Soulful Creatures: Animal Mummies in Ancient Egypt

Event  |  Reviews  |  Comments
Baboon Appliqué from an Animal Mummy. Possibly from Saqqara, Egypt, Ptolemaic Period, 305–30 B.C.E. Linen 51/2 X 23/8 In. (14.2 X 5.6 Cm) © Brooklyn Museum; Charles Edwin Wilbour Fund, 37.272E. (Photo: Gavin Ashworth, Brooklyn Museum)
Soulful Creatures: Animal Mummies in Ancient Egypt

200 Eastern Parkway
11238-6052 Brooklyn
September 21st, 2017 - January 21st
Opening: September 21st, 2017 11:00 AM - 10:00 PM

Wed, Fri-Sun 11-6; Thu 11-10


In the ancient burial ground at Saqqara, Egypt, one animal cemetery alone has yielded over four million individual ibis mummies. And the nearby dog cemetery contained over seven million mummies, with countless others found throughout Egypt. This unusual aspect of ancient Egyptian culture and religion—the mummification of animals—has remained largely a mystery. Soulful Creatures: Animal Mummies in Ancient Egypt explores the religious purpose of these mummies, how they were made, and why there are so many.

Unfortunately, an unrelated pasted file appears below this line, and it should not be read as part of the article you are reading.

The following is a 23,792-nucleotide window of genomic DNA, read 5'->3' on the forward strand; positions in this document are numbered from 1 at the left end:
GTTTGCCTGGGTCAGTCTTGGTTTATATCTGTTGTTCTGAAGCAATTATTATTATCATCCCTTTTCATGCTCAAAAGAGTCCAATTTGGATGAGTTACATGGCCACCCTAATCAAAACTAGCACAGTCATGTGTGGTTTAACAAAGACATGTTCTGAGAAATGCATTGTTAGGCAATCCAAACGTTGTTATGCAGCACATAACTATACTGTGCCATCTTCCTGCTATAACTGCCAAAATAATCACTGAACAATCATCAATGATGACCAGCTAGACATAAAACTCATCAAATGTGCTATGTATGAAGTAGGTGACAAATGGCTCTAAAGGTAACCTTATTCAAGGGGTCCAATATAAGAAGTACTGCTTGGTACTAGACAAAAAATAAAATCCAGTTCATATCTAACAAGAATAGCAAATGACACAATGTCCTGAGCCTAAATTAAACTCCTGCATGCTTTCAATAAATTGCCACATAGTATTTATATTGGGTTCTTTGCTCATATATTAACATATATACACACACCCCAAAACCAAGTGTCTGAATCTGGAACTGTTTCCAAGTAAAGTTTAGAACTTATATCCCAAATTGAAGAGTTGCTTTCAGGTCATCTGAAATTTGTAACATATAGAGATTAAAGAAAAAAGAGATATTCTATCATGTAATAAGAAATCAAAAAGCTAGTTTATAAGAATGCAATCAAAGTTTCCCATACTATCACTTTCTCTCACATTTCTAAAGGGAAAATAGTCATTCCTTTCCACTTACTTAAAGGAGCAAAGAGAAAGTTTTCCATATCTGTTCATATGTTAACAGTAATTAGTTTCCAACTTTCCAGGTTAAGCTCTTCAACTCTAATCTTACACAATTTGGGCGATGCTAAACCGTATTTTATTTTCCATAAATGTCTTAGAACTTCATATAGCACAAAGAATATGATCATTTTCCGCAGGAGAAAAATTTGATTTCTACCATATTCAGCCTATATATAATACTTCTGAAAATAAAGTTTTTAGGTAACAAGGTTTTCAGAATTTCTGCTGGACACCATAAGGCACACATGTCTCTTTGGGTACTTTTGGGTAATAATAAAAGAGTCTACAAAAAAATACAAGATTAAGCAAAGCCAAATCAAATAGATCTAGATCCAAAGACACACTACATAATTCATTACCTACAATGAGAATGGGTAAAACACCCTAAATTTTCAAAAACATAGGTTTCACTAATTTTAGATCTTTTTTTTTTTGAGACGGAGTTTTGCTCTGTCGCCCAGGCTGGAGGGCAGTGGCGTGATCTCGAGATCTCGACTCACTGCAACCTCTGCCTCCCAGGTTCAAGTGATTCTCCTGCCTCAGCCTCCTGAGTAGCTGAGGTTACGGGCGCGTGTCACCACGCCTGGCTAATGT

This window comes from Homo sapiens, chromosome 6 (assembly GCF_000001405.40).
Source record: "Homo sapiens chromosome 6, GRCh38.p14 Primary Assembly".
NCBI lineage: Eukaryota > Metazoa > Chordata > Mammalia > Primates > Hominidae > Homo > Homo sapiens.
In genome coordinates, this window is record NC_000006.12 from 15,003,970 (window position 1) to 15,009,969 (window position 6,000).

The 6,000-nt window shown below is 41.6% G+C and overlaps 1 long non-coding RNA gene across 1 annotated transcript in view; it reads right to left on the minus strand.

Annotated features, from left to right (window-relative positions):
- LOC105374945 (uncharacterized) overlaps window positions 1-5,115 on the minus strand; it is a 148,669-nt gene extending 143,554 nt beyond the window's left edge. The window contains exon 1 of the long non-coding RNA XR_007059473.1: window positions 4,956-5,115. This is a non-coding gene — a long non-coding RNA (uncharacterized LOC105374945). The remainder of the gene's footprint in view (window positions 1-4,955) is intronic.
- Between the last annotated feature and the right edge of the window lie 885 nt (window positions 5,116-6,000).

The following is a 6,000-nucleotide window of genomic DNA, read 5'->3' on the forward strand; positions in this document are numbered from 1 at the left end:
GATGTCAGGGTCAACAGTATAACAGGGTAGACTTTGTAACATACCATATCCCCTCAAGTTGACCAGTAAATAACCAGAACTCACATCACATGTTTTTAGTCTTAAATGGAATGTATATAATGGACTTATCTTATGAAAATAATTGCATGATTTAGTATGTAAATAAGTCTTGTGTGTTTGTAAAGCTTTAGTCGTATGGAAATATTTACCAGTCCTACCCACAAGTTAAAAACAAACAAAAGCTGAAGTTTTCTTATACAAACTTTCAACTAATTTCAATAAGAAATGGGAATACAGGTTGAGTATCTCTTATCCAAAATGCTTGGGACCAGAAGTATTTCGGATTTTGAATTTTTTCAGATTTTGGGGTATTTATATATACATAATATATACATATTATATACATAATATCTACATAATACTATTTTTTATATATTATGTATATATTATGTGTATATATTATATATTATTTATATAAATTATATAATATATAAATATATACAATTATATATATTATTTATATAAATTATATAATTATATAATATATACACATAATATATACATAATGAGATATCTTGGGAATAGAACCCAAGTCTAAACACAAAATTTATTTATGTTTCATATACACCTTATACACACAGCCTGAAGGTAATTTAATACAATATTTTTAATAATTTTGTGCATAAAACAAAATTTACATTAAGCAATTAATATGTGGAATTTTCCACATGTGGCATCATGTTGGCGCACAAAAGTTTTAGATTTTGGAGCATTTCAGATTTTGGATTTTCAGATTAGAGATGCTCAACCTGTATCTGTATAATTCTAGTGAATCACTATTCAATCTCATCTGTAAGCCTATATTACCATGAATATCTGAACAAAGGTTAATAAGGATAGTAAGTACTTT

Drawn from our renowned collection, the exhibition features choice examples from among the many millions of mummies of birds, cats, dogs, snakes, and other animals preserved from at least thirty-one different cemeteries throughout Egypt. Animals were central to the ancient Egyptian worldview. Most animals had connections to a particular deity. After death, mummified animals’ souls could carry a message to a god.

Yet not all animal mummies are what they seem. Scientific investigation of the mummies reveals that the corruption in the animal cemeteries that some contemporaneous texts allege was all too real. CT scans displayed in the exhibition uncover the empty wrappings, double mummies, and misleading packaging among some of the mummies that the priests sold to worshippers.

Soulful Creatures: Animal Mummies in Ancient Egypt is organized by Edward Bleiberg, Senior Curator of Egyptian Art, and Yekaterina Barbash, Associate Curator of Egyptian Art, Brooklyn Museum. The accompanying book is published by the Brooklyn Museum in association with D. Giles Ltd, London.